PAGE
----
Results from a new business survey show that South African CEOs feel less confident now than five years ago. Confidence levels have fallen to their lowest level since the 2008-2009 recession according to the Merchantec Capital CEO confidence index. Uncertainty ahead of this week's election, the weak rand and prolonged strikes are apparently to blame.
Almost 70% of the CEOs say they expect a negative effect on their company should the rand not improve soon and Adcorp labour market analyst Loane Sharp was quoted saying small-business CEOs were "the most gloomy" and saw a bad outlook for growth and an increase in employment numbers.
With business leaders feeling more stressed, the likelihood of conflict and tension arising in the workplace increases. How leaders act under pressure can make a huge difference to the way a business or organisation operates when the going gets tough, says Chris Breen, course convenor of the Leading Executive Programme at the University of Cape Town Graduate School of Business (UCT GSB).
"I think most high-achieving leaders are set up to lose. My obsession is with trying to find ways to help leaders become more intelligent in the moment by improving their decision-making skills under pressure," says Breen who has spent decades perfecting a rather unusual and unconventional approach to teaching leadership.
He says research shows that high achievers are less likely to take the time to check their data with others (especially if they are men) and are more likely to make poorer decisions than those who consult. In addition, people are trained to put systems, structures and processes into place, trying to control and predict business scenarios and economic trends.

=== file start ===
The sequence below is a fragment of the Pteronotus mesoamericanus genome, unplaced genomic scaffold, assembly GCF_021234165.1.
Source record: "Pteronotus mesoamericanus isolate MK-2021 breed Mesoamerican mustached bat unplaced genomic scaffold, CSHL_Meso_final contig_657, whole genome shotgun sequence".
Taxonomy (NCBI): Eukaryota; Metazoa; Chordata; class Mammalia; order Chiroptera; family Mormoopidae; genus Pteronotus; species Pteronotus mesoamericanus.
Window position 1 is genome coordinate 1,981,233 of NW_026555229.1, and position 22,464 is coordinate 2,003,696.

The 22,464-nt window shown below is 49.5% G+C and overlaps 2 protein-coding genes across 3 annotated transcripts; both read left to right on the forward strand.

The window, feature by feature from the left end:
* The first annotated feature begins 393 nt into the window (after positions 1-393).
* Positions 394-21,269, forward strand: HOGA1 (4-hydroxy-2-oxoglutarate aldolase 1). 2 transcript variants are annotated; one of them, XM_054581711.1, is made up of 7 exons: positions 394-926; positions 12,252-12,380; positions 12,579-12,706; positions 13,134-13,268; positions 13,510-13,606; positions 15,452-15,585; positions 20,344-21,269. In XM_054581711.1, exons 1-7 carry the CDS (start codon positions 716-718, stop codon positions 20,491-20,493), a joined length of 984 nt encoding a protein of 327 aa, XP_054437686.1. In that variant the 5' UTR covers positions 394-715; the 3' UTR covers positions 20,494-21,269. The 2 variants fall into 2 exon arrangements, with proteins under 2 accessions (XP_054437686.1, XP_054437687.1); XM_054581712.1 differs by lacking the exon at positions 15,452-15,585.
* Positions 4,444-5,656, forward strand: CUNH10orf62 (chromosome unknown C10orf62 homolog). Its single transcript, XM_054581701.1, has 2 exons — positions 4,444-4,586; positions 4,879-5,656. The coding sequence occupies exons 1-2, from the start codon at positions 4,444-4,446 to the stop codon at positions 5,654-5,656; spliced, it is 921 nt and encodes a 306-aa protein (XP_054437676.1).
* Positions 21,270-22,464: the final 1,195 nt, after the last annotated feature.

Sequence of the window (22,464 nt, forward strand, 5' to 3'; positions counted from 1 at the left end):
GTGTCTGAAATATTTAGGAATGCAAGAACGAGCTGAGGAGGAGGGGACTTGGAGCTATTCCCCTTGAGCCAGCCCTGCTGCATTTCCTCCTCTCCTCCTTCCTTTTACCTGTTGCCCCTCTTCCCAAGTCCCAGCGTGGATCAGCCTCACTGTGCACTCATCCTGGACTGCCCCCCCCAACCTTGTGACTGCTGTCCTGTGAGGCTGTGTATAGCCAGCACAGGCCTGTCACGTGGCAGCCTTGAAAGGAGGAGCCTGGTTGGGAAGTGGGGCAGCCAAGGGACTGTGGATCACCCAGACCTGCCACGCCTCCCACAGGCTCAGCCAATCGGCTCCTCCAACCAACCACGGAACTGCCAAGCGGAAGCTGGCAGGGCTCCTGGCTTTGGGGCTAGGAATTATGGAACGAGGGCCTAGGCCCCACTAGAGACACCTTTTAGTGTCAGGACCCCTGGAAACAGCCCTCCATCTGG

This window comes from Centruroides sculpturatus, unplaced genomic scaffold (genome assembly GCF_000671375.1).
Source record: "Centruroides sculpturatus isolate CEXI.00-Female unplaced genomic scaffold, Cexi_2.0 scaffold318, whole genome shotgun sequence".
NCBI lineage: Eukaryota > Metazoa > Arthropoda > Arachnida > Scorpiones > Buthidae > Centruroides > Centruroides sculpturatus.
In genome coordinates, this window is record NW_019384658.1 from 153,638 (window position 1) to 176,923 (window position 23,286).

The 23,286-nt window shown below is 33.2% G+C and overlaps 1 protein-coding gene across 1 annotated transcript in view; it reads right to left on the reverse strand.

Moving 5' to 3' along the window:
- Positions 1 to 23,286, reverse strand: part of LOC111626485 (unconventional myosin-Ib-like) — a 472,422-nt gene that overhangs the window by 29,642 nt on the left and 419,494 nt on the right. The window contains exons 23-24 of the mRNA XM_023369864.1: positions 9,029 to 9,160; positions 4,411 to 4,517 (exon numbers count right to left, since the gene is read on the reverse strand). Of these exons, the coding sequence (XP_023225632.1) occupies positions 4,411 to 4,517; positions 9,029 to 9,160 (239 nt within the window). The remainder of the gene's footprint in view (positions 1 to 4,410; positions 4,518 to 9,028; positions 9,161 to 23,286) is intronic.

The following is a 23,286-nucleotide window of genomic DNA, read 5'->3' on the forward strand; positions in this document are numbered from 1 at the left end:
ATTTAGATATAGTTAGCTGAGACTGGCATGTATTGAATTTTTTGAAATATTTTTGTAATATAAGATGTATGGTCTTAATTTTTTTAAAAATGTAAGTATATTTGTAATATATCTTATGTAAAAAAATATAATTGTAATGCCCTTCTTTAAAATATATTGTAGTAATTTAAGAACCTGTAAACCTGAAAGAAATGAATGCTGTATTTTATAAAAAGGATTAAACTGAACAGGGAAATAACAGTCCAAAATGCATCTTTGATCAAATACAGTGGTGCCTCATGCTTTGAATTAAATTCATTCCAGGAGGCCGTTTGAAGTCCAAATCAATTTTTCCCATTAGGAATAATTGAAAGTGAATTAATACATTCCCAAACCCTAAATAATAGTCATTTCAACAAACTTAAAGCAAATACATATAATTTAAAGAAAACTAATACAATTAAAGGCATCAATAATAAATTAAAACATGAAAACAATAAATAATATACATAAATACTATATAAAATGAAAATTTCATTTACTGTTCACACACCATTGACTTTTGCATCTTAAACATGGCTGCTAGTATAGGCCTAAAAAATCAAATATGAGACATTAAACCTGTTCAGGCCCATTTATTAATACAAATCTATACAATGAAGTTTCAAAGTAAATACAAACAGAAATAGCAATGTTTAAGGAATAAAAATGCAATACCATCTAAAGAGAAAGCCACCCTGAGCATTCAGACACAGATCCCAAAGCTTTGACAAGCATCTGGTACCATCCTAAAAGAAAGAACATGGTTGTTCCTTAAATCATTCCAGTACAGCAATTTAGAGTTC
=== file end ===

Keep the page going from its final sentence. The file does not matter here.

"The bad news is that the world seems to have undergone a few changes in the past decade or so and is no longer nicely predictable. All our carefully learnt skills and automatic responses under pressure don't seem to apply at the most critical moments," says Breen.
He says the problem comes when leaders are unable to be flexible and adaptable. "We run organisations and want everything to be the same day after day. But the world doesn't work that way anymore." Breen tries to recreate common office dynamics and workplace scenarios, and then ratchets up the stress through a variety of techniques, to teach people how to respond differently and more effectively.
A key part of this is getting leaders to pay more attention to their bodies and their thoughts and feelings. "If you have a way of knowing what is going on in your body when it is triggered, then instead of doing what you've always done - and reacting - you can respond and be and act more intelligently," he says.
Breen's approach is unusual compared to other courses at the business school. Delegates are not given a timetable or much upfront information such as is common with other leadership courses in the market. "The world is not predictable so why should we be?" asks Breen. Yet his approach has a proven track record, says Associate Professor Kosheek Sewchurran of the UCT GSB.
"Over the years the feedback from students has been overwhelmingly positive and shows his ability to shoot to the heart of our modern business dilemmas surrounding ethical leadership and social sustainability; issues that the GSB feels very passionately about."
Apart from the benefits to personal health and general office atmosphere, helping business leaders cope with stress in the workplace has a direct influence on productivity and profits as well. Stress is now being seen as the number one reason for sickness and ill health in the UK, causing the loss of over 105 million work days each year and costing UK employers at least £1.24 billion. "People tend to act like children when they are under stress. This course shows you how to remain in control of your emotions at critical times," says Breen. "Who wants a child in the boardroom making key business decisions during a stressful time?"